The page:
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Climate change has the potential to affect the boreal forest of Canada. Forest fires are a crucial component of the boreal ecosystem and climate change may substantially alter the fire regime. Statistical relations between climate and forest fire were obtained by regression for three fire subdistricts (Old Crow, Mayo and Watson Lake) of Yukon Territory. The relations were derived from fire and climate records, available, in general, since 1960. Summer temperature was found to be positively correlated to forest fire occurrence, area burned, the Fire Weather Index and Seasonal Severity Rating. In most cases, summer precipitation and relative humidity were negatively correlated with these variables. Climate change...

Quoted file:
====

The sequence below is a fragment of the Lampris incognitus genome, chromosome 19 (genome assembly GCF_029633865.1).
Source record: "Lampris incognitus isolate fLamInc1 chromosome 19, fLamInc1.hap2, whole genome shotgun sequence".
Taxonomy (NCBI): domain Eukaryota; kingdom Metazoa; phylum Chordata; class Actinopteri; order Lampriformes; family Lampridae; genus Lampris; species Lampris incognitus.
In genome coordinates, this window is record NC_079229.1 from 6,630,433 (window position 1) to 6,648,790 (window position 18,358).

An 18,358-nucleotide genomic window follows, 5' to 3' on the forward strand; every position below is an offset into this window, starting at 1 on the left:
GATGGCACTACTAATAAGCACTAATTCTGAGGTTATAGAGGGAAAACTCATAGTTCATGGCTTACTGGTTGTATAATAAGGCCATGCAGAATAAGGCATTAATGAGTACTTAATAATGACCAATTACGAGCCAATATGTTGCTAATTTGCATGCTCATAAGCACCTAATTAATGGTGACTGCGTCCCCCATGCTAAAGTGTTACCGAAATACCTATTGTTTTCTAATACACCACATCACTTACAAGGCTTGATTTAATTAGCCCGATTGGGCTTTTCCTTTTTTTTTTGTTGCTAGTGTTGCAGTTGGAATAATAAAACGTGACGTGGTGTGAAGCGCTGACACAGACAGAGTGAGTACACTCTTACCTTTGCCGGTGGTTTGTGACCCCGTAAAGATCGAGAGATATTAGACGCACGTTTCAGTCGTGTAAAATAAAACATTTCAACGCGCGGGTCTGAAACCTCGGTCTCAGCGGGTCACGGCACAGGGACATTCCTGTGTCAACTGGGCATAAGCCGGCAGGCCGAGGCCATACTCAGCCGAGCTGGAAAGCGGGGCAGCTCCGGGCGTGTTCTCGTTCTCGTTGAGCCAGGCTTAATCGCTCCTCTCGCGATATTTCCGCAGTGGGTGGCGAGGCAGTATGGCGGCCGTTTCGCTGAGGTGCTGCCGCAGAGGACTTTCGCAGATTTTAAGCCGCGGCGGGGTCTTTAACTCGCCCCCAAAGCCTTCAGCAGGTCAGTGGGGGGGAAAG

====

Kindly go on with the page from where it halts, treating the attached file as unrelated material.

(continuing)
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Permafrost soils are large reservoirs of potentially labile carbon (C). Understanding the dynamics of C release from these soils requires us to account for the impact of wildfires, which are increasing in frequency as the climate changes. Boreal wildfires contribute to global emission of greenhouse gases (GHG[mdash]CO2, CH4 and N2O) and indirectly result in the thawing of near-surface permafrost. In this study, we aimed to define the impact of fire on soil microbial communities and metabolic potential for GHG fluxes in samples collected up to 1[thinsp]m depth from an upland black spruce forest near Nome Creek, Alaska. We measured geochemistry, GHG fluxes, potential soil enzyme activities and microbial community...